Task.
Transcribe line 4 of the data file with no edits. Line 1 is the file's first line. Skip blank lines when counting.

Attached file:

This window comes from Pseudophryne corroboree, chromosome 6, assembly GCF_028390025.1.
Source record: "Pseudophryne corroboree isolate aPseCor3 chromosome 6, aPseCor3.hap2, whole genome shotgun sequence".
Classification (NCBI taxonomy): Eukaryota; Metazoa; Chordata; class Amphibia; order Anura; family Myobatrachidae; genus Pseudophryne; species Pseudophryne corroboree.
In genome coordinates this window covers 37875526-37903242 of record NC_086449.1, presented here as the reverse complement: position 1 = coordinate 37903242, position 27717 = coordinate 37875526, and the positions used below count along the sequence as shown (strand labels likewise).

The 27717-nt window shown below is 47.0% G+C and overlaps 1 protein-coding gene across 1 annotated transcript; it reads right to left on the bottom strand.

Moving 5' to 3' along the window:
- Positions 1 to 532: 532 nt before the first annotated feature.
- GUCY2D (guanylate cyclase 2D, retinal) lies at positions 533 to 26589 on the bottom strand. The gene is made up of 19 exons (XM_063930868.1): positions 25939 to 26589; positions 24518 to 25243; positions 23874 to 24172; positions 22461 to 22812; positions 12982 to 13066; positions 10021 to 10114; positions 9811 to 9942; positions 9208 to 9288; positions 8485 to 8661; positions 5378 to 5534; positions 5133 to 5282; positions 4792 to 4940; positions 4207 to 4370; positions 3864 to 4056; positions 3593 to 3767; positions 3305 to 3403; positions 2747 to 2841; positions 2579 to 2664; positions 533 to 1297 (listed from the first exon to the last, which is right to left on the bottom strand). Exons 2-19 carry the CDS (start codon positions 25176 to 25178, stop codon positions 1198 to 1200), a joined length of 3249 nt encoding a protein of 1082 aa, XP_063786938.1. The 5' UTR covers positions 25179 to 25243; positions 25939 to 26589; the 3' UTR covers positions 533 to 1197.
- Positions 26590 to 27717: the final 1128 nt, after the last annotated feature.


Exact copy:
In genome coordinates this window covers 37875526-37903242 of record NC_086449.1, presented here as the reverse complement: position 1 = coordinate 37903242, position 27717 = coordinate 37875526, and the positions used below count along the sequence as shown (strand labels likewise).